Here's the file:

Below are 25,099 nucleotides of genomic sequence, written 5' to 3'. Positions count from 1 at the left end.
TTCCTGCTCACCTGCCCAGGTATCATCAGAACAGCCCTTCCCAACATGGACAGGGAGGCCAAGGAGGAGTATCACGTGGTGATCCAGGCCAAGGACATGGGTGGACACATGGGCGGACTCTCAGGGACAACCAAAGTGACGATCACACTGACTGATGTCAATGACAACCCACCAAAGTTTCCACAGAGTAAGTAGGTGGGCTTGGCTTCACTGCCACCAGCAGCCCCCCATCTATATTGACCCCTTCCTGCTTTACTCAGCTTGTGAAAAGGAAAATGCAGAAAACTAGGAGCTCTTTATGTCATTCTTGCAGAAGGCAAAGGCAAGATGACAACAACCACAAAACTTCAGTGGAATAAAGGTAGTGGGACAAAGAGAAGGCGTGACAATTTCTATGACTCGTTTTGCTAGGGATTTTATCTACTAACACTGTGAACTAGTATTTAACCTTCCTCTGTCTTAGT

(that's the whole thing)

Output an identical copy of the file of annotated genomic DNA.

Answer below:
Below are 25,099 nucleotides of genomic sequence, written 5' to 3'. Positions count from 1 at the left end.
TTCCTGCTCACCTGCCCAGGTATCATCAGAACAGCCCTTCCCAACATGGACAGGGAGGCCAAGGAGGAGTATCACGTGGTGATCCAGGCCAAGGACATGGGTGGACACATGGGCGGACTCTCAGGGACAACCAAAGTGACGATCACACTGACTGATGTCAATGACAACCCACCAAAGTTTCCACAGAGTAAGTAGGTGGGCTTGGCTTCACTGCCACCAGCAGCCCCCCATCTATATTGACCCCTTCCTGCTTTACTCAGCTTGTGAAAAGGAAAATGCAGAAAACTAGGAGCTCTTTATGTCATTCTTGCAGAAGGCAAAGGCAAGATGACAACAACCACAAAACTTCAGTGGAATAAAGGTAGTGGGACAAAGAGAAGGCGTGACAATTTCTATGACTCGTTTTGCTAGGGATTTTATCTACTAACACTGTGAACTAGTATTTAACCTTCCTCTGTCTTAGT